Along the drive we stopped at the side of the road to enjoy a snack (recommended by Perry as it is one of his favorites). Not sure what it is called, but they stuff rice and beans into a bamboo stick, then pour coconut milk over top and toss in the fire until finished. We got two and gave one to Perry as a thank you.
We finally arrived at Beng Mealea and at first glance think that the drive will be the highlight of the day as the temple is in pretty bad shape. Similar to the Tomb Raider Temple, there are trees covering (and destroying) most of the temple, but Beng Mealea has not been restored yet. We start to walk around the complex and notice all of the signs from CMAC explaining that the path is free of land mines. Mines are a huge problem in Cambodia and as recently as 10 years ago, there was a chance you would walk away from visiting this country with one less limb. This all started back when mines were planted all over the country in the Khmer Rouge days but since every year the wet season moves the ground you could potentially unleash a new mine after a new rainy season. Now, the touristy areas are all very safe.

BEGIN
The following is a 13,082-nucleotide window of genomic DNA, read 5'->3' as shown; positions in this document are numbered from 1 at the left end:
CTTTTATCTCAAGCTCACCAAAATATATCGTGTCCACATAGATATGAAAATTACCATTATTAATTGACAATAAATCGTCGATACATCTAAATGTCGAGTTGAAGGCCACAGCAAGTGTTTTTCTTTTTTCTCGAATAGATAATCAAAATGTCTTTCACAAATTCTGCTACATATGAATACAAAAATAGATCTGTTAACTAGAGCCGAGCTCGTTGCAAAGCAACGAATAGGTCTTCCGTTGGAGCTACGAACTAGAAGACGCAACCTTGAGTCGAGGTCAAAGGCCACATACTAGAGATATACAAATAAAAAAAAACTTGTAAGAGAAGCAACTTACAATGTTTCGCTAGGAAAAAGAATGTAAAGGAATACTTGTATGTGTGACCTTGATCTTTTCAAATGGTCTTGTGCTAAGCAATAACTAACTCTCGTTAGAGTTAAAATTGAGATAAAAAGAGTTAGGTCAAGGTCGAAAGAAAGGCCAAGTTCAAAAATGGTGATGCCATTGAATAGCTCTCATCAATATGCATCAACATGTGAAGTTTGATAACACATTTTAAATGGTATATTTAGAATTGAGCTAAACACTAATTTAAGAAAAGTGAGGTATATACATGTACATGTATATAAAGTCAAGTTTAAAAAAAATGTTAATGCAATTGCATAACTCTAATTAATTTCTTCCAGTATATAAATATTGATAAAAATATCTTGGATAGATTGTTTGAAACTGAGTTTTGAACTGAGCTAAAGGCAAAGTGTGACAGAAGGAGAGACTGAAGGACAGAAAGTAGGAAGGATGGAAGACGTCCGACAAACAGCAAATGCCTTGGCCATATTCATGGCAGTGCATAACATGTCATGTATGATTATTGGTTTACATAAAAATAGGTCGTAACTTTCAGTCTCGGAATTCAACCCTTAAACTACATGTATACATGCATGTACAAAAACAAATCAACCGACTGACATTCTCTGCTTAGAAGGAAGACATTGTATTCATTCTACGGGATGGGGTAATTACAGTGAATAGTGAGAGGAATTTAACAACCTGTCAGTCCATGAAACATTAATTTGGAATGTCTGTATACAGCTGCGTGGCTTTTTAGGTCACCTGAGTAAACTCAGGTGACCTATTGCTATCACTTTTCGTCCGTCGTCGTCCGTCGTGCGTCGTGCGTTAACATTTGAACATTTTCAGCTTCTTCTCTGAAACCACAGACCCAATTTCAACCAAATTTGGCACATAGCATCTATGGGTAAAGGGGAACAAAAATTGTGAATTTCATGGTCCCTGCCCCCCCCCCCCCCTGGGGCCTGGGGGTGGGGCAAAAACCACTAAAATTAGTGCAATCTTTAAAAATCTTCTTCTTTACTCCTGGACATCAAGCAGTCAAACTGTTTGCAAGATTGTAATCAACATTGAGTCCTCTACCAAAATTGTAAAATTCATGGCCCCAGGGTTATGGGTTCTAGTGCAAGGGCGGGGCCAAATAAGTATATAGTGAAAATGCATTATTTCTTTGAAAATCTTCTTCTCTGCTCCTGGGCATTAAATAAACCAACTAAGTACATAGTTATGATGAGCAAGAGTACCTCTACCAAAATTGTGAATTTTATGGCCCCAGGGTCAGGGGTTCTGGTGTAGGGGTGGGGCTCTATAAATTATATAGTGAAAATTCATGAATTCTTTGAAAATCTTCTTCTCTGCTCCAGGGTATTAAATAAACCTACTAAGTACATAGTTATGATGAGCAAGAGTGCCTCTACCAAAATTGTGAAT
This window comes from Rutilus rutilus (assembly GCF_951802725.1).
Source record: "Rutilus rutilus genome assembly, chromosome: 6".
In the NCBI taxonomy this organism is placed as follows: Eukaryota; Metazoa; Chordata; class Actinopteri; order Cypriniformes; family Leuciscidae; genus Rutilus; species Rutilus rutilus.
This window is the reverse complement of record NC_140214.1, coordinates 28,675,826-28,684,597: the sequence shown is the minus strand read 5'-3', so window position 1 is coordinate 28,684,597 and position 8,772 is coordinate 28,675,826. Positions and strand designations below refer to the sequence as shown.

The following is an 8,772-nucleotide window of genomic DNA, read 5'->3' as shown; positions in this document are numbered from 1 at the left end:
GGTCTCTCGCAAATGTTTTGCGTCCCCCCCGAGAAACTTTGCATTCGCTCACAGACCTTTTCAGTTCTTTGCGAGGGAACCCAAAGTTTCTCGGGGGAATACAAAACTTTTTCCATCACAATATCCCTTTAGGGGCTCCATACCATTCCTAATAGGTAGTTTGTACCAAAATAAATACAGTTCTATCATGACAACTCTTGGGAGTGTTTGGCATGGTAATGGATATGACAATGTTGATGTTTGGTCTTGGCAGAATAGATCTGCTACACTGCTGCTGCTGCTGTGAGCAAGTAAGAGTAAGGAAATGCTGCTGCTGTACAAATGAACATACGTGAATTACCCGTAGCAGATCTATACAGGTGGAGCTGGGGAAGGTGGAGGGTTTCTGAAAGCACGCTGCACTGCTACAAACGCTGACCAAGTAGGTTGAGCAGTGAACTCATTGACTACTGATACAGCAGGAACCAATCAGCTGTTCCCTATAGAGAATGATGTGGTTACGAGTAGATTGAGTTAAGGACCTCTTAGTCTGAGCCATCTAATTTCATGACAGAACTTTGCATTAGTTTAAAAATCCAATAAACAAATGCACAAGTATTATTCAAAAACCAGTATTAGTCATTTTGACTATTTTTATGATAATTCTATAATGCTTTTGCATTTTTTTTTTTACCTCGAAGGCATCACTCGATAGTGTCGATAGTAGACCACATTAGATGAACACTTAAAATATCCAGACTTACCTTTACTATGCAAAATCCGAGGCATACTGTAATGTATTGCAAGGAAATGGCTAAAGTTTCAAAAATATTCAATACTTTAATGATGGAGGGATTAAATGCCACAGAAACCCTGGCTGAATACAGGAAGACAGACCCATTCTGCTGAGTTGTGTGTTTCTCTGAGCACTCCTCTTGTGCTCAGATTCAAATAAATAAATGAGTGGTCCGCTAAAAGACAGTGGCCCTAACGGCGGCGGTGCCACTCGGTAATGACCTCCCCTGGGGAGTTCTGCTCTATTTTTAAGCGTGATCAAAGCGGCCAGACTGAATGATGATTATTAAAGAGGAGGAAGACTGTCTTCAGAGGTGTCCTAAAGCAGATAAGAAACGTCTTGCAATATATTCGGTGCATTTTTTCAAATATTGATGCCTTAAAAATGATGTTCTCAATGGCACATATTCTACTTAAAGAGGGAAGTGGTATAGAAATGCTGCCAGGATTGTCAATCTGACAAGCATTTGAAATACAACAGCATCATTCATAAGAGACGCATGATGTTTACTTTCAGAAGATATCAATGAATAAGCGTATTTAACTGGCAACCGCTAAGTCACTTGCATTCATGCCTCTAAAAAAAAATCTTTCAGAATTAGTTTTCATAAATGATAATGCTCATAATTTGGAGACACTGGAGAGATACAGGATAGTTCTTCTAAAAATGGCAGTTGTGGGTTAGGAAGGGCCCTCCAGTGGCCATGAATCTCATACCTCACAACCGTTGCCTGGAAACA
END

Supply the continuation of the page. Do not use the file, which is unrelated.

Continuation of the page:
As we got close to the entrance of the temple, a local woman wearing a very important patch on her shirt that indicates she’s neither police nor tour guide told us to cross a wooden plank and climb into the temple. I started to head in but the path is almost completely blocked by the fallen stones from the temple. My first thought was there must be a lot of living things in there. We start to walk away when the same lady asked us where we are from and Amy responded with Canada (I guess we are still playing that game). By responding to her question, I think we just hired a tour guide. She tells us to follow her as she climbs over the rocks.